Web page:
Many security analysts argue that one of the chief threats of our time is the rise of the use of internet misinformation as an asymmetric tactic in information war. Free internet information services like FaceBook, Twitter and Gmail, and others, too, which collect user data and sell targeted ads to make money, can be exploited by bad actors; individuals, corporations and nation states can create bogus ads and “fake” news targeted to specific audiences, facilitating influence operations that result in large effects, including the possibility of mass violence or changes in election outcomes, for little expense. (Digital pioneer Jaron Lanier explains this emerging threat in detail here.)
The rise of this threat begs the question: Would more widespread use of chain of proof for internet information help counter deliberate misinformation campaigns? Wikipedia already alerts users of dubious information through a system of trusted content creators (human beings). Could every article online have an evidence chain associated with it (a source, or lineage) verified by human beings? Would blockchain be of use here?
Many of us who grew up on the internet enjoyed, celebrated, and defended the privacy and anonymity of communicating online. The rise of centralized systems and their abuse, however, seems to insist that digital information be tied to real human beings who should be held to account for what they say online, or, at least, real human beings should be there to judge the veracity of digital content whomever or whatever the source.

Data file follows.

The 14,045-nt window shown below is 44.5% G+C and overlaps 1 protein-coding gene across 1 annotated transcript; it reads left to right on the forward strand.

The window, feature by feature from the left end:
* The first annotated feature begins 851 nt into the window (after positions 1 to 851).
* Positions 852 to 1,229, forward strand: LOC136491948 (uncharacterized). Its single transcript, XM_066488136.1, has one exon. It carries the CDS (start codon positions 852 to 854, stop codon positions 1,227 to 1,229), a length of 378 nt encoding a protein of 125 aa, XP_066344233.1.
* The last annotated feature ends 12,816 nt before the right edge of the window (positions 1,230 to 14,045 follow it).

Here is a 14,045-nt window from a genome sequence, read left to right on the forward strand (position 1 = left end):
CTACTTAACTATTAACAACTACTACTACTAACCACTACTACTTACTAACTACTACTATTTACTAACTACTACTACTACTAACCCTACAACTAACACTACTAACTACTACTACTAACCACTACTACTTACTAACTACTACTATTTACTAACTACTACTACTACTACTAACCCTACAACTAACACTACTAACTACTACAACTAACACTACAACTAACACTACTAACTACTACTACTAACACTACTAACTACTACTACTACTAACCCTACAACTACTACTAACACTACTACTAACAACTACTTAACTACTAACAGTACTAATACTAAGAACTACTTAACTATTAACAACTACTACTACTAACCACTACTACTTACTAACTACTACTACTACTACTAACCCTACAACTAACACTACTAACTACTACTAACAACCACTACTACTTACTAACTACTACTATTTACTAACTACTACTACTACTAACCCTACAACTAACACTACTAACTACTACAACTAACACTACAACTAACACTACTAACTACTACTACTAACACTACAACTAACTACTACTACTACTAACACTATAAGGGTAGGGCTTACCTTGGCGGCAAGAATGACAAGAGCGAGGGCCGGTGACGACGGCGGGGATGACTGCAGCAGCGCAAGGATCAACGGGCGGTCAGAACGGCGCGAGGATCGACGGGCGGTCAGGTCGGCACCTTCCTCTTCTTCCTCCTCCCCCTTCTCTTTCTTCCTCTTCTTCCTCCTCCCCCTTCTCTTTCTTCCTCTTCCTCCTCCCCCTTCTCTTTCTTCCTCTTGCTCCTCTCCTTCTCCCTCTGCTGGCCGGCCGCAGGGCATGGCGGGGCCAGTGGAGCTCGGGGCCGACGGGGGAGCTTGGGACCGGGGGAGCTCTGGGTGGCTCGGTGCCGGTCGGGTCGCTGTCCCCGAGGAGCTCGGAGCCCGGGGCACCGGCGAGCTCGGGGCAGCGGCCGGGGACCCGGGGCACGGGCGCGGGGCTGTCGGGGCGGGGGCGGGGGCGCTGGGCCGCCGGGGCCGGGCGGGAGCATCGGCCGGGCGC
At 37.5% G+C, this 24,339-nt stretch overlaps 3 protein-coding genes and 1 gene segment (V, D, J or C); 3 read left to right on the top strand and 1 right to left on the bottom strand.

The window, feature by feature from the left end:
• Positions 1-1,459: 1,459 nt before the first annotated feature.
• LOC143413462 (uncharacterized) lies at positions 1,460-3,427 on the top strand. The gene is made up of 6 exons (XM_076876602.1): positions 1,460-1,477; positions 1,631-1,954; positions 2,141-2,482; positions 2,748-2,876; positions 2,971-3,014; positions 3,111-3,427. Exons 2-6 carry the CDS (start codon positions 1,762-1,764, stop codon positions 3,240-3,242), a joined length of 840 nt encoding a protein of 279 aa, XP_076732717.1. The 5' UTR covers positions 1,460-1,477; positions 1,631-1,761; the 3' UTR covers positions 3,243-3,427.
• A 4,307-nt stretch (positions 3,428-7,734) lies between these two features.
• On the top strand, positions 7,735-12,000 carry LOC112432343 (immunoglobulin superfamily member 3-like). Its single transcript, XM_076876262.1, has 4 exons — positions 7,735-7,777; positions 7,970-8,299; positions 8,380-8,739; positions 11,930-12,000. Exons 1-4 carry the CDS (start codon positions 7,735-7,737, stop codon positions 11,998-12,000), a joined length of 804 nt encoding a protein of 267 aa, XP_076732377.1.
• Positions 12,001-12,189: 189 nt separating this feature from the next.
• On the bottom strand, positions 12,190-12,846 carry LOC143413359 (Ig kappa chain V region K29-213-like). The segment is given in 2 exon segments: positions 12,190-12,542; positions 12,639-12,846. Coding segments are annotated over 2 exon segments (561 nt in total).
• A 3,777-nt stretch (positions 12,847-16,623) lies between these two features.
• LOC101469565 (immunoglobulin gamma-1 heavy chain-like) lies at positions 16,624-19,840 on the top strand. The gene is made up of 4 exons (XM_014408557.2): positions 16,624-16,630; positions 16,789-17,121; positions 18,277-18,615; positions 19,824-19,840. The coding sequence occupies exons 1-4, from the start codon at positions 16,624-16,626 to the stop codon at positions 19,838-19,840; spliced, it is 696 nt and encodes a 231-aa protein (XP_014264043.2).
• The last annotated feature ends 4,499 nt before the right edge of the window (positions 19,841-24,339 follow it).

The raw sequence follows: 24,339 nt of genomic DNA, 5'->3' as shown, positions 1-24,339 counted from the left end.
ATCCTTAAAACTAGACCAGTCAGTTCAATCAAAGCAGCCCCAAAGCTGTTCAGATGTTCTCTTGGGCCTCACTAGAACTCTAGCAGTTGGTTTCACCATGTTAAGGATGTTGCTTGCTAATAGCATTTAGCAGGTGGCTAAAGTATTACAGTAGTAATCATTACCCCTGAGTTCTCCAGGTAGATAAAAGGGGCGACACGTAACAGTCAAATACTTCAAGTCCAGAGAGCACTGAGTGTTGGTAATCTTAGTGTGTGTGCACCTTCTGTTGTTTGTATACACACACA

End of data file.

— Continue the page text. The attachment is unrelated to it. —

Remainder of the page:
YouTube videos, or FaceBook articles, for example, could have a “B.S.” meter that reflects the level of verified misinformation in the content. Those who pass tests of expertise or earn reputation points would gain access levels on the platform that would allow them to judge content as a “verified human expert”. Something like this already works in content value systems like Stack Exchange’s reputation system.
Below, the author likens current tactics combating digital information warfare to the Maginot Line, arguing that they are outpaced by the tempo of bad actor innovation, that we are in a state of reaction when we should be on the offensive. The solutions argued for here are for governments to incentivize platforms to build in detection for emerging tactics and for platforms to take consequential direct action against those who misuse their systems in cooperation with government law enforcement agencies. The author fails to say precisely how this would be done, but the points are very much worth investigating.
There is a war happening. We are immersed in an evolving, ongoing conflict: an Information World War in which state actors, terrorists, and ideological extremists leverage the social infrastructure underpinning everyday life to sow discord and erode shared reality.